The government’s findings that a timber thinning and fuel reduction project in Northern California would not likely harm the threatened Northern spotted owl were adequate, the 9th Circuit ruled.

The group Conservation Congress sued the U.S. Forest Service and Fish and Wildlife Service for violating federal environmental laws with a timber project in Six Rivers National Forest in Trinity County. The Forest Service said the purpose of the Beaverslide Project was to thin trees, reduce fuels and create fuel corridors to help combat wildfires in the dense forest.

In 2009, the Forest Service concluded in a biological assessment that the project “may” but was “not likely to adversely affect” the Northern spotted owl, a threatened bird that inhabits the Six Rivers National Forest. Fish And Wildlife agreed with the conclusion later that year.

Over the next two years, the two agencies consulted over the effect the project had on the owl, and the Forest Service issued another assessment in March 2013 that also concluded that the project would not adversely affect the owl’s habitat.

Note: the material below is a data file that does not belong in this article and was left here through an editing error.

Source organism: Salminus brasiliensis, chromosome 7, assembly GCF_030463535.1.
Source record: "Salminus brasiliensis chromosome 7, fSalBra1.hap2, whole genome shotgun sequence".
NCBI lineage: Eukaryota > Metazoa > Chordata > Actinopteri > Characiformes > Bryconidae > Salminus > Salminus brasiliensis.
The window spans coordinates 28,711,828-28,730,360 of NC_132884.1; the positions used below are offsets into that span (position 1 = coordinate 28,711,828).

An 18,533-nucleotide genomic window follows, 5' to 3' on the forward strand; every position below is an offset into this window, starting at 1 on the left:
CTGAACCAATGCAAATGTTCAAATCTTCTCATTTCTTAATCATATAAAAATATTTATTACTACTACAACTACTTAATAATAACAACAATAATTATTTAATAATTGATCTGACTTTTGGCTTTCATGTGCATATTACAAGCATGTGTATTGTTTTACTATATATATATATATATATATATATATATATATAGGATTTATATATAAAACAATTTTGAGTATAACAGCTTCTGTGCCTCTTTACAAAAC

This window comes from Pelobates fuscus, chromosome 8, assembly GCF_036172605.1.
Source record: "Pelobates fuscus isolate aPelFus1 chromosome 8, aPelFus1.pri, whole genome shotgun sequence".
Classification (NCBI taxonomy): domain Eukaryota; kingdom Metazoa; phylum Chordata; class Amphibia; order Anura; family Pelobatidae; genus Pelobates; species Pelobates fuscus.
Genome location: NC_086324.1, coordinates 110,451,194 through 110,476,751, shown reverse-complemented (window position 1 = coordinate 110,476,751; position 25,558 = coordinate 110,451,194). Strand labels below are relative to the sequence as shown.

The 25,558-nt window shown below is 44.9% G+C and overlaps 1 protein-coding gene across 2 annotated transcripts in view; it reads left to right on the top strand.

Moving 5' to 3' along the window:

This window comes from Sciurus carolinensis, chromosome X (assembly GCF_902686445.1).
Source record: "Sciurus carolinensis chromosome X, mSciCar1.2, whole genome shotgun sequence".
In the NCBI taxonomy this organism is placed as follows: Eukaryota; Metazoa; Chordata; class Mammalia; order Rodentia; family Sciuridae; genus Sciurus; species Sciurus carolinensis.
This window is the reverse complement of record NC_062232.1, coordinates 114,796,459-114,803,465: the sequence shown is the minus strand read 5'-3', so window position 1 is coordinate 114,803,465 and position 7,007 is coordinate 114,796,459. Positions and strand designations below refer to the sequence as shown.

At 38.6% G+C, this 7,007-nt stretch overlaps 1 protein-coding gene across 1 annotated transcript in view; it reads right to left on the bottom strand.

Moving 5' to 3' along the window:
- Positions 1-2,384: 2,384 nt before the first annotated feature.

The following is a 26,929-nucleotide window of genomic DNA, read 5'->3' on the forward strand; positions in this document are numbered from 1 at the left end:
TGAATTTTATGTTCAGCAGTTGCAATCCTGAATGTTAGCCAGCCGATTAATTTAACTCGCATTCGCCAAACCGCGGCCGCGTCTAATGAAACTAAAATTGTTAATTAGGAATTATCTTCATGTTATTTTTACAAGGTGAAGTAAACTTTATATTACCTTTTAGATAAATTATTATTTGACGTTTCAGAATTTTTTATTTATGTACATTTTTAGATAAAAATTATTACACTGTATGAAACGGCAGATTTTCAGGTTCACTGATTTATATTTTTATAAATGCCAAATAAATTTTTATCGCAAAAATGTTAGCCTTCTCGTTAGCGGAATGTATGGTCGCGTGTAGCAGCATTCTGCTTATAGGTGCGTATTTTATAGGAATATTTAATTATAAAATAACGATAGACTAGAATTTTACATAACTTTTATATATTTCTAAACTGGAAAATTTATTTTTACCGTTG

Conservation Congress sued the agencies in federal court, and a judge granted summary judgment to the agencies. The conservation group appealed to the 9th Circuit. In briefs submitted to the circuit, the agencies argued that the claims under the Endangered Species Act are moot. The circuit panel disagreed.

From Courthouse News Service: